• What technologies or tools would they need to work effectively with? (i.e. are they expected to write code in Rust? read datasheets? draft layouts in Altium?)

  • What supporting activities that might not be implied by the job description are nevertheless critical? (i.e. writing documentation, interacting with contract manufacturing, training the dancing bear army)

  • What do we expect them to learn on the job?

This is also a good place to toss in a job-specific perk or two, particularly if you can phrase them in terms of work that needs doing, e.g. "work on security mechanisms that put the user/customer first" or "build really fancy flamethrowers."

Responsibilities are not qualifications. A job may need someone to write software in Rust and C, for example — say that! That’s different from "five years of Rust experience," as we’ve had people bootstrapping on the fly and it’s worked out okay.

Don’t spam this section. We’ve all seen it — the ridiculous job descriptions that throw every possible thing they could possibly need into a big bulleted list. This destroys the signal-to-noise ratio of the job description, and it does an odd thing to the applicant pool: it filters for cockier people, who assume they could get the job despite meeting only a small fraction of the list (or none of it, because the list is clearly made up!). If you’re past about five bullets, it’s time to refactor. Remember, it’s not exhaustive.

Talking about skills

The skills section (the "You’ll thrive here if…​" section) gives some idea of things that we think would make someone really effective at / happy in the role. This is a narrower focus section that is separated from the "what you’ll do" section to give it slightly less weight, because, frankly, we might be wrong about this, and we include some text after the section pointing this out. (Maybe your background servicing racecars makes you particularly adept at rack manufacturing. Wouldn’t have thought to list that!)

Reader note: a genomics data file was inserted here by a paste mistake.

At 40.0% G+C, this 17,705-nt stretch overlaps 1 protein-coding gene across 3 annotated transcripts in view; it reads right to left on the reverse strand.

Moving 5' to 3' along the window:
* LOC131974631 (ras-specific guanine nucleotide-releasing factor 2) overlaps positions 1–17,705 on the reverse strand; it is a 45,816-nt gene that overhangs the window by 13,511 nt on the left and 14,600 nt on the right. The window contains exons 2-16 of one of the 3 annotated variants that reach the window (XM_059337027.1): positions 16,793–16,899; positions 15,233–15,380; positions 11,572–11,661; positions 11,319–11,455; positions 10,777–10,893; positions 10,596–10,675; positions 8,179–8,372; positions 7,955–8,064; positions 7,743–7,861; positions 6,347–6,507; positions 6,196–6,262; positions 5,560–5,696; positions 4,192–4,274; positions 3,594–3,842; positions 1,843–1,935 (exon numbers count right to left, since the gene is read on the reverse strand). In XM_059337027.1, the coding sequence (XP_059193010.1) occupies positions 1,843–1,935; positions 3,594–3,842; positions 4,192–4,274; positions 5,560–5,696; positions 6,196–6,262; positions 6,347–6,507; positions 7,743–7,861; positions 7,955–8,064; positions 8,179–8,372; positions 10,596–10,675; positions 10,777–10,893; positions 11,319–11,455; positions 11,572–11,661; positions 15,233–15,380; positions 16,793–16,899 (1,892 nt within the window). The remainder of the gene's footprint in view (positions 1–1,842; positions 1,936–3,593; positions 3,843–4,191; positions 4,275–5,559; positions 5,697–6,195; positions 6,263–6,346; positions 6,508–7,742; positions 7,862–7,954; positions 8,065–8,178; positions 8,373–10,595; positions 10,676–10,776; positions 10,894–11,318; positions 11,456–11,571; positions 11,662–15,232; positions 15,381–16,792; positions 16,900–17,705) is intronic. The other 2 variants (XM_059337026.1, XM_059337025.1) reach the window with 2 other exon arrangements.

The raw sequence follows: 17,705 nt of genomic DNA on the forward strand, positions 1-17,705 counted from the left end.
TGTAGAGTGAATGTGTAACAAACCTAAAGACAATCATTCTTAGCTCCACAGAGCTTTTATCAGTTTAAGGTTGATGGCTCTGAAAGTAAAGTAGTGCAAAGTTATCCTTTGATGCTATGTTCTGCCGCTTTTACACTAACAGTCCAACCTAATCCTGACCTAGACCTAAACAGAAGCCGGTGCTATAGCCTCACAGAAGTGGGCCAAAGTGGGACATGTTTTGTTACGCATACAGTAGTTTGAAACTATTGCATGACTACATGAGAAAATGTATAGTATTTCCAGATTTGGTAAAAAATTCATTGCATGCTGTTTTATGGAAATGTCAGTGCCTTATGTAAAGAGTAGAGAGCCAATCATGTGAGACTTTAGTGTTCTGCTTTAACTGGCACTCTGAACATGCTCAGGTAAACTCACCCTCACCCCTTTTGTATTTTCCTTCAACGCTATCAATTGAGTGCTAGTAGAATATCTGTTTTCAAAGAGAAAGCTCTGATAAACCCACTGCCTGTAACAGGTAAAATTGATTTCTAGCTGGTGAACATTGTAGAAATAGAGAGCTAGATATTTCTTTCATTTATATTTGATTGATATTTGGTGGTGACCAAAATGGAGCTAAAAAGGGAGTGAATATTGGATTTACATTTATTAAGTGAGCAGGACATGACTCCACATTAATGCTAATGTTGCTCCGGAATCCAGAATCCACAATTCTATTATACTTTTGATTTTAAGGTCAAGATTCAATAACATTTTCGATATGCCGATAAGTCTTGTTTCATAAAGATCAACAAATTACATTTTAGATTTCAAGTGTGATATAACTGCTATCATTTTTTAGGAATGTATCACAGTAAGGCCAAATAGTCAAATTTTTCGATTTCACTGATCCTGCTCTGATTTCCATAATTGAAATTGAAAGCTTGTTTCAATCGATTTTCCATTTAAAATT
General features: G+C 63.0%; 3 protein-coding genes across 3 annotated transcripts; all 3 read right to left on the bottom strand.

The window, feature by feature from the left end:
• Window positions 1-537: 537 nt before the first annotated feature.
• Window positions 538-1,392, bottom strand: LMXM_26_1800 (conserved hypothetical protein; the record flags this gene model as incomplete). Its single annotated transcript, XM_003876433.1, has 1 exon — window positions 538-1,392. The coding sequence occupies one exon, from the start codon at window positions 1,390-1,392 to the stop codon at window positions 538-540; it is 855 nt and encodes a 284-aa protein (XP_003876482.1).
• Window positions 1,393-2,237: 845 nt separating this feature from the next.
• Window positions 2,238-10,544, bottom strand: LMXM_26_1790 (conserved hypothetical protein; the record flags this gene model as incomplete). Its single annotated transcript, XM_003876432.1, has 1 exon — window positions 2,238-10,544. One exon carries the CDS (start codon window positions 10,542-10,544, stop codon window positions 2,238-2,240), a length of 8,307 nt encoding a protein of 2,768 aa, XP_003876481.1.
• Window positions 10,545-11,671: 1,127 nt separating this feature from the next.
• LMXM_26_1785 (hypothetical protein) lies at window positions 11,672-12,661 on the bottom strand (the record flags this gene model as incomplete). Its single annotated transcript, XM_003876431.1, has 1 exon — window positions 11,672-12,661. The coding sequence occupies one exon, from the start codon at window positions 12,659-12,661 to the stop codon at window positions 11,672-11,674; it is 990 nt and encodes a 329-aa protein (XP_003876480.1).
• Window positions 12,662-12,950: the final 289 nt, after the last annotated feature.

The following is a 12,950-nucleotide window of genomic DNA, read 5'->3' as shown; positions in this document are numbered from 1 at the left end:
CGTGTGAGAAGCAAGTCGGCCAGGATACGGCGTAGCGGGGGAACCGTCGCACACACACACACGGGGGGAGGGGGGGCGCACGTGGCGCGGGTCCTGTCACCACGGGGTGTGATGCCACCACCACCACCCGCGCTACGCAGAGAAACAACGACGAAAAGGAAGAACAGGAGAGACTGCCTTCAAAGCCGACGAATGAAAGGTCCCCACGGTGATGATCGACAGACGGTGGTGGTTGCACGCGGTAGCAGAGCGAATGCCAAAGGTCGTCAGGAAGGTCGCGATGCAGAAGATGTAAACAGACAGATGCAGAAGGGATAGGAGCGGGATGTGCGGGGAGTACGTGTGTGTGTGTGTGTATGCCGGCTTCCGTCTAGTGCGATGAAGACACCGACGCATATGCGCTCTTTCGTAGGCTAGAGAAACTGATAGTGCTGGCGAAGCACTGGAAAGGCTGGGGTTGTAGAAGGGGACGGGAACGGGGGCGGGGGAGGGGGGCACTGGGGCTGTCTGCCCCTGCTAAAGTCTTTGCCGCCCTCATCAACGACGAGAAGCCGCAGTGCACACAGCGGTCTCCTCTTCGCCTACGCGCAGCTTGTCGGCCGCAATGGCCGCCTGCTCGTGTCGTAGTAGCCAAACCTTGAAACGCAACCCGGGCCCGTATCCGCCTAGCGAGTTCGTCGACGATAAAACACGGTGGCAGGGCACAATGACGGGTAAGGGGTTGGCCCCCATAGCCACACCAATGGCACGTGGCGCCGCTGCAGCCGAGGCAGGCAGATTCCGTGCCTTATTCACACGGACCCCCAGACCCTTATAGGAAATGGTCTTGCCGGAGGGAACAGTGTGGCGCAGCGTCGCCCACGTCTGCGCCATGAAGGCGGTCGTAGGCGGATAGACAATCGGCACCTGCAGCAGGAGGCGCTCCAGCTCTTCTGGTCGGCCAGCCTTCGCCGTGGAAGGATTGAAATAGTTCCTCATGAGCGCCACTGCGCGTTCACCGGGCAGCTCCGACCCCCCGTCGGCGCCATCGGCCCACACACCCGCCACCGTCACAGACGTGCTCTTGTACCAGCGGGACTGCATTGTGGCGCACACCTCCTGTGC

This is the section for talking about things the candidate may previously have done, e.g. "you’ve worked with C before." One that’s likely to be universal for software jobs here is "you’re very comfortable at a Unix terminal."

This is also the section that, if we’re not careful, can turn into the dreaded List Of Unnecessary Qualifications. This section should only list things directly relevant to doing the job. Some examples of things not to do:

  • Someone does not need to have done the job in the past to be effective at it today. (Likewise, not everyone who’s done it in the past could be effective here!)

  • Oxide is not a university, and so applicants don’t need degrees from fancy universities (or not-fancy universities for that matter). What matters is that they can work with our team to build the system we need.

  • If a job requires physical presence at our work sites, it doesn’t matter whether a candidate actually lives nearby as long as they can reliably be there when they need to be.

  • People don’t need a particular hobby, or to be a member of a particular enthusiast community, to work here. For instance, retrocomputing enthusiasts fit in at Oxide in certain respects, but we aren’t all into it, and it has little to do with building the product.

Talking about Oxide

Unless you have a good reason, you should probably just copy-paste the existing verbiage about Oxide and benefits. It’s intended to be pretty general, and if it needs to change, we should probably update the other job descriptions too!

The basic intent of this section is:

  • Give people a sense of what our internal culture is like.

  • Specifically target, and poke holes in, common assumptions about startups.

  • Make it clear that we have benefits, we think they’re pretty good, and they’re pretty straightforward.

  • Demonstrate transparency.

The culture starts with the values, and this section gives an intro. (We’ve gotten pretty consistent feedback that the full Oxide Values page is…​kind of a lot to read. We’ll ask people to read that after they get excited.)

How to avoid sounding like a crappy startup

We’ve gotten some feedback on ways we’ve said things in the past, and we’ve learned from it. For better or worse, a lot of startups out there have really crappy work environments, and applicants now squint at job descriptions trying to find hints that a company is awful. Here are some notes on how we’re trying to shine through that.

Certain terms imply a hyper-competitive internal environment, which we simply don’t have. Avoid terms like "aggressive," "win at all costs," "driven," "rockstar," "110%," "best of the best" — even "passionate" has gotten a bad rap from people abusing it. We’re avoiding such language, and including specific statements about collaboration and not expecting to be in charge of everything.